Immune responses are your body’s first line of defense against infection. Without a properly functioning immune system, you’re at risk for a whole host of health concerns. Your body can’t fight off pathogens like viruses as you encounter them.
One component of the immune system, T cells, is particularly important for providing your body with immunity from harmful foreign substances. These white blood cells circulate throughout the body until they encounter something to fight. Read on to learn more about these powerful cells and how the antioxidant properties of Vitamin E directly support the growth and function of these cells—and your immune system as a whole.
The role of T cells in immune response
You can think of T cells as a powerful fighting force within your body, keeping infection at bay by fighting infected cells and activating other immune cells. In other words, they pack a one-two punch that supports your overall immune system.
When any pathogen, including a virus, enters the body, T cells swiftly jump into action. They effectively eliminate viruses by killing any and all infected cells. If significant oxidative stress damages T cells, it effectively deprives your body of the tools you need to repair these important cells so that they spring into action when they need to. That’s why keeping your immune system in excellent shape, as well as reducing the effects of oxidative stress, is so important.
Maintaining healthy levels of T cells isn’t a problem for most healthy people. That said, rising stress-related conditions and the prevalence of autoimmune diseases in society today have shed light on the need to safeguard T cells and support their production.
What causes low T cell count?
A doctor typically calls for a T cell count if you’re showing symptoms of an immunodeficiency disorder. A small sample of your blood is taken in a procedure known as venipuncture—a blood draw. It’s a simple procedure done in the doctor’s office, and you’ll be free to go about your day after the blood draw. Your doctor will determine your T cell count and discuss your results with you, and when this test is required, the results typically show a low T cell count.
The primary cause of a low T cell count is usually a problem with your immune system or lymph nodes. Beyond that, there are a variety of contributing factors that lead to a low T cell count including:
- Viral infections, including influenza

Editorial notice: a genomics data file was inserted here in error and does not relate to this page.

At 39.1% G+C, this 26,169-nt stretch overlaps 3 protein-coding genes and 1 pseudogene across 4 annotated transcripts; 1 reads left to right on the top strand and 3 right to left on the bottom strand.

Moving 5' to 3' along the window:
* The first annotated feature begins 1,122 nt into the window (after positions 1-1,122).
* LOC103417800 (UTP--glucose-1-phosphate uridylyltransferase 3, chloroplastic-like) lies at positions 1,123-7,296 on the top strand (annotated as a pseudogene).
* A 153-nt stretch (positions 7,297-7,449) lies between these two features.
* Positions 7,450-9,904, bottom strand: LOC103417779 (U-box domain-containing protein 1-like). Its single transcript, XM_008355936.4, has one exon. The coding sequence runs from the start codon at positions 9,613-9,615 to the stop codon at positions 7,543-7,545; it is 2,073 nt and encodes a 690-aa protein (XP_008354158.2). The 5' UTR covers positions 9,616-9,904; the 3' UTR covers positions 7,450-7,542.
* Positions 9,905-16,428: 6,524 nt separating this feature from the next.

- Immunodeficiency disorders
- Radiation exposure
- Cancers that impact blood or lymph nodes including leukemia and Hodgkin’s Disease
- Congenital T cell deficiency
- The general aging process
If your doctor performs a T cell count and finds that you have a low count, you’ll likely require further tests to diagnose the root cause of the issue. Your doctor can also provide you with appropriate treatment options, which may include medications that increase your T cell count. While no specific foods are directly linked to T cell production, following a healthy diet will boost your overall immune system function.
How does Vitamin E support T cell production?
Vitamin E plays an important role in supporting the growth of T cells. Since Vitamin E is a powerful antioxidant, it helps T cells fight off the effects of oxidative stress caused by exposure to UV radiation, air pollution, smoking and other generators of harmful free radicals. Studies show that higher doses of Vitamin E can reduce stress on immune cells, including T cells.
While adults should receive a recommended daily value of 15mg of Vitamin E per day, many people don’t achieve that through a healthy diet alone. It’s often the case that an all-natural Vitamin E supplement can be beneficial not only for the body’s immune system, but in other ways like improving skin health and slowing the aging process.
Consult with a physician about T cell counts and supplements
There are many reasons why you may consider taking a Vitamin E supplement. Enhancing your body’s immune system—especially for aging individuals—is just one of the many benefits. If you’re concerned about your immune system function, the best thing you can do is schedule an appointment with your doctor. Whether you’re dealing with a low T cell count or you think your immune system could use an extra boost, your doctor may suggest a range of supplements, including Vitamin E.
Only start taking a supplement as recommended by your doctor, and if one is suggested, go with an all-natural option that works effectively to keep your body healthy.